Understanding Decision Making in Conservation Practice
Presented by Tarsh Thekaekara
Brief background and overview of the workshop topic:
Conservation of the natural world is of prime importance, particularly since there appears to be consensus among the world’s leading scientists that we are heading into a 6th mass extinction of species. Human impact on the natural world is now so pronounced that scientists believe we are entering a new geological epoch of human dominance of the earth – the anthropocene. While there appears to be broad based support for conserving the natural world, what needs to be done and how it can be achieved is less clear. As the world gets more crowded and consumption levels continue to rise, all other interests appear to clash with conservation. Conservationists and ecologists seem to be fighting a never ending battle, despite the science and data all being completely on their side. What are all the various interest groups, and (how) can all these be reconciled within a democratic decision making framework?
Main aims and goal of the workshop:
To highlight the challenges of working as a conservationist, and to provide participants with an insight into the complexities of democratic decision making.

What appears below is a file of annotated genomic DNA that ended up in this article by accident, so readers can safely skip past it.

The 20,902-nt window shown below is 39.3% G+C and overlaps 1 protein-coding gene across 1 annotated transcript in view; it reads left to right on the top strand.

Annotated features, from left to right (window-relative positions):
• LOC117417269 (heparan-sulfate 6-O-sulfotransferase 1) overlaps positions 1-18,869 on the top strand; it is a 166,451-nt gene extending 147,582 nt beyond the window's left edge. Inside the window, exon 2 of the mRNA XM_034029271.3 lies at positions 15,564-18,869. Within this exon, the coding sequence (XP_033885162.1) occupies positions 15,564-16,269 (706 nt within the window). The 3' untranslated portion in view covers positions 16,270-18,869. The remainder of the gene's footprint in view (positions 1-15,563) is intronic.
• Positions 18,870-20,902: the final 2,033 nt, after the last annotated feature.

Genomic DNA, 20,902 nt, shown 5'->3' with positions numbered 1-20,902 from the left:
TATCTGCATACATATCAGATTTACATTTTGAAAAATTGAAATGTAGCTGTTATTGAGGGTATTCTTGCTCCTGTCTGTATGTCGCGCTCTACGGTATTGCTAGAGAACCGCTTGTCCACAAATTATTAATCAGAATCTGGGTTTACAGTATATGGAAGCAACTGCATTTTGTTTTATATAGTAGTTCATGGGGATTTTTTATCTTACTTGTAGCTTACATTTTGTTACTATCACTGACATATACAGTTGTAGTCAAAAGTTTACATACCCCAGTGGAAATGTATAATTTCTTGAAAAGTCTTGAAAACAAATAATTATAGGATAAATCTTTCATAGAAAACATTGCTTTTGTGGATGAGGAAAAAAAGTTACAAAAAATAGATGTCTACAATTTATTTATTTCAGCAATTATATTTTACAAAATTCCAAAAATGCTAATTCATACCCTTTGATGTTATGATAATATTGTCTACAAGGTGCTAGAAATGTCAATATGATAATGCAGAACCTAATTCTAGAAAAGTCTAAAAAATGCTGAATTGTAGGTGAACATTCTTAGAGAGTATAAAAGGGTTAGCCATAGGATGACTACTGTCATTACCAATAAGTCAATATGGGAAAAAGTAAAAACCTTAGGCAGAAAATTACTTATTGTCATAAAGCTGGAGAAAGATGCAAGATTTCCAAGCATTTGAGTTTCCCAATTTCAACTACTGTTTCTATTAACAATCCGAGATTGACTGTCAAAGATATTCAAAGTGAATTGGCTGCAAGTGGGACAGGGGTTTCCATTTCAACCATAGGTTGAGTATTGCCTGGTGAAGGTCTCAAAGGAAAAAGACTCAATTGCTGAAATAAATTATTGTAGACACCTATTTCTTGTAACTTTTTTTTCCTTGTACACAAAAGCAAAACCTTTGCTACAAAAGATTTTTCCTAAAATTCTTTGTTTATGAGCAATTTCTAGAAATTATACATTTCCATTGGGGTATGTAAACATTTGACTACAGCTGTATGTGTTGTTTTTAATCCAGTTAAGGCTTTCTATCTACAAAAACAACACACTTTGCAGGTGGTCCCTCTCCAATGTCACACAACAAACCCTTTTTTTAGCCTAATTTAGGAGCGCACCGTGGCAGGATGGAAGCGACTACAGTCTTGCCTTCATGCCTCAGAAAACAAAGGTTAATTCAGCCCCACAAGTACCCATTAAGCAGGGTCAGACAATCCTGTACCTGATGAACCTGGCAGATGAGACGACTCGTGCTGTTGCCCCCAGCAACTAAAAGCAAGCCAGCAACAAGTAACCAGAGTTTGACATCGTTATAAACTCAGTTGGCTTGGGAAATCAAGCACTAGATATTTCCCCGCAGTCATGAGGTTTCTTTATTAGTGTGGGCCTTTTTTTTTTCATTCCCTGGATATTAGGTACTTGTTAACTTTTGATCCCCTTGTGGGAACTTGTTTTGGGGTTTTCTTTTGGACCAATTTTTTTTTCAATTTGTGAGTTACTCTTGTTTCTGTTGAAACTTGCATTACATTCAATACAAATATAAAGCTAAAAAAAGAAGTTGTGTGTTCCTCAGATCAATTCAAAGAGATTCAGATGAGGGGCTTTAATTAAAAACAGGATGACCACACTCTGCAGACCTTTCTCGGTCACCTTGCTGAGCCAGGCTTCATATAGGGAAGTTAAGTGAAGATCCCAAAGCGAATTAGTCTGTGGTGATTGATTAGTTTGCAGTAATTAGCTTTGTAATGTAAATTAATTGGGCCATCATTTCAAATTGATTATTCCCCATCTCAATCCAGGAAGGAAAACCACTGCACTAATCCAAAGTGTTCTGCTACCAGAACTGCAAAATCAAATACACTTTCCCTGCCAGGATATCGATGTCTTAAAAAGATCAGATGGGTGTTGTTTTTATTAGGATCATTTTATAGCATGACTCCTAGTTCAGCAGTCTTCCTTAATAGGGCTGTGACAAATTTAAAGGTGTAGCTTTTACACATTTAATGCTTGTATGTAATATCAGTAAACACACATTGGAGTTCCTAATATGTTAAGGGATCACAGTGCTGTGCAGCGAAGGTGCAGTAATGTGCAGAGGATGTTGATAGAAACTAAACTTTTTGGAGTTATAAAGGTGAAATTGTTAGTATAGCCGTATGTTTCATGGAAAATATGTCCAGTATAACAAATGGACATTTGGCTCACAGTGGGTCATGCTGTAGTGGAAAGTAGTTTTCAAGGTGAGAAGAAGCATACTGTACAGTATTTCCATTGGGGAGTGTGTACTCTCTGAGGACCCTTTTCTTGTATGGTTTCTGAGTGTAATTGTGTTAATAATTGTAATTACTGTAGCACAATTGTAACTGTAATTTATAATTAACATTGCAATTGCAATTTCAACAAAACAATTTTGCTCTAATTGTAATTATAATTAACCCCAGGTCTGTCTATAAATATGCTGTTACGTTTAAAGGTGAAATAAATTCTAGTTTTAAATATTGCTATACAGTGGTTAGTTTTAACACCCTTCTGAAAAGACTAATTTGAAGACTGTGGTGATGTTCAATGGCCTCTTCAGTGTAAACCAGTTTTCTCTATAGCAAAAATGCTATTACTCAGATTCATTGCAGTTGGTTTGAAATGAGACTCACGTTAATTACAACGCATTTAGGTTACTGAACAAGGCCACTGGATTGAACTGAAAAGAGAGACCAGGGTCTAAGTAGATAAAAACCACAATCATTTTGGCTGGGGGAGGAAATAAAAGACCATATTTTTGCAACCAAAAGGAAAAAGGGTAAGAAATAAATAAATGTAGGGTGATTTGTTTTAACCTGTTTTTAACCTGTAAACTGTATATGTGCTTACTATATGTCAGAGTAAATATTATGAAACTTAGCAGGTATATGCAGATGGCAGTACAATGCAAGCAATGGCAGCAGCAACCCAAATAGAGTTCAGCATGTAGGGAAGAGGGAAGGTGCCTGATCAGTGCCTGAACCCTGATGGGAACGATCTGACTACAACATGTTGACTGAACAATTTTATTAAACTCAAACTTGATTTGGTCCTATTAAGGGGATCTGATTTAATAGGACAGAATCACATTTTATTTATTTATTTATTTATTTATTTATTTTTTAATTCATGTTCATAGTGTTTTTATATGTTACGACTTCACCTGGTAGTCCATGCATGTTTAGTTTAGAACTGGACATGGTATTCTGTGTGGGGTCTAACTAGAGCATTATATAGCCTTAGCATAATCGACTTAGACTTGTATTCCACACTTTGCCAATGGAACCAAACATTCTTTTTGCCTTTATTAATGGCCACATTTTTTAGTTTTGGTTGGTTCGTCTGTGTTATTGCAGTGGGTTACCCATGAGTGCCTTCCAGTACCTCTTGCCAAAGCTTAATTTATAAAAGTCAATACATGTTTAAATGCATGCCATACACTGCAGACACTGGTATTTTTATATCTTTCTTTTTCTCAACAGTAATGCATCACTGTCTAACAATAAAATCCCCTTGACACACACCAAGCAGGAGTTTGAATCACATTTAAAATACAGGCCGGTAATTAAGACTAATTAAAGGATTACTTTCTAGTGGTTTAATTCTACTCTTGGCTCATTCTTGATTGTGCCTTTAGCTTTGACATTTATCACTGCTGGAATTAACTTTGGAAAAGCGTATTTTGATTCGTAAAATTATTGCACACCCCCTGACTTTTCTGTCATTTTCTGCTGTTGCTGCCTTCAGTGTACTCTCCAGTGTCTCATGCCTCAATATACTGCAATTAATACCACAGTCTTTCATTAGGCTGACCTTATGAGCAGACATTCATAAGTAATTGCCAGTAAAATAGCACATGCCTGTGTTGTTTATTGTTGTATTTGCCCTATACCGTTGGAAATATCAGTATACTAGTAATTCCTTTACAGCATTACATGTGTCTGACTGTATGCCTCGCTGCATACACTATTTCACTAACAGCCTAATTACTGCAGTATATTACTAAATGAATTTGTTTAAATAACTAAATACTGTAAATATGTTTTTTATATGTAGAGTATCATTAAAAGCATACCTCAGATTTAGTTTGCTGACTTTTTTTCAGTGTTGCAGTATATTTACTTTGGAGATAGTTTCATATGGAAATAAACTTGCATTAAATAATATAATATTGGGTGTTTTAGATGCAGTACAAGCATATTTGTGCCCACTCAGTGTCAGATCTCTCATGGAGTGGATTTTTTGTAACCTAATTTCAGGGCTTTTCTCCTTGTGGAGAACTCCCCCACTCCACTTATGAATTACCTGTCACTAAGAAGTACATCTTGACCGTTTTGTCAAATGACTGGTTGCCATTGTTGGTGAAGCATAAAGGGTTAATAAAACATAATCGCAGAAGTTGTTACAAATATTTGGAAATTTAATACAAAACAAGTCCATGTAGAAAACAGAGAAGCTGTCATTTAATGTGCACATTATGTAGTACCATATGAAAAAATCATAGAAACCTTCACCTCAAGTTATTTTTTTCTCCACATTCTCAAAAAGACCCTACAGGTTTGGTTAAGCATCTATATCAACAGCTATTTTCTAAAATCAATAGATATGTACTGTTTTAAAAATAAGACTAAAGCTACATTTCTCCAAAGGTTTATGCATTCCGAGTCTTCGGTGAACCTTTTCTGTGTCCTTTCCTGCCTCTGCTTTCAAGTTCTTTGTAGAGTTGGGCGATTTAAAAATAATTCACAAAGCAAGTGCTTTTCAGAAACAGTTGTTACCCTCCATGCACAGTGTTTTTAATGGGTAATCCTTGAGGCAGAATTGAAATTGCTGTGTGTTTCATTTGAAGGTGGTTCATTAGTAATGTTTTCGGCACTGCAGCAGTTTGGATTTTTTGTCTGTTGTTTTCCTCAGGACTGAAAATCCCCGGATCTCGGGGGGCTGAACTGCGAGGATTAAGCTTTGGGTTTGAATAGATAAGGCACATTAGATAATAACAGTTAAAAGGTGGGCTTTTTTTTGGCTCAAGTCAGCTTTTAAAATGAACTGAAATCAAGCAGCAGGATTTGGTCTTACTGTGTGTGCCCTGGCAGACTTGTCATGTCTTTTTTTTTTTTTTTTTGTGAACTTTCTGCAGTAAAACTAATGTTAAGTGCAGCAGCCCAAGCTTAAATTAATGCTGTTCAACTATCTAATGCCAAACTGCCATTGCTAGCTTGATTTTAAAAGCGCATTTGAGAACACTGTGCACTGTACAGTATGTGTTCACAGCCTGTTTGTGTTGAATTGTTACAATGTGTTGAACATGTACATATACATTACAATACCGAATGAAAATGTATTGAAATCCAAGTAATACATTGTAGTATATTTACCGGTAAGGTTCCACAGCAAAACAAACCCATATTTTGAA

Information to participants:
Ideally participants should be interested in the practice of conservation, beyond pure science. There will be no lectures/talks, and participants will be expected to express opinions/debate all through the workshop.
About the presenter:
Tarsh Thekaekara is mostly a practising conservationist, working with The Shola Trust an organisation he helped set up 6 years ago that works at the interface of people and wildlife. He is also a part time researcher, looking at how the sciences (both natural and social) can be used more effectively in on-ground conservation initiatives, and he is doing a part time PhD at the British Open University
40 at most, 12 participants at least. In the unlikely event of less than 12 participants registering for this workshop, the workshop will not be conducted.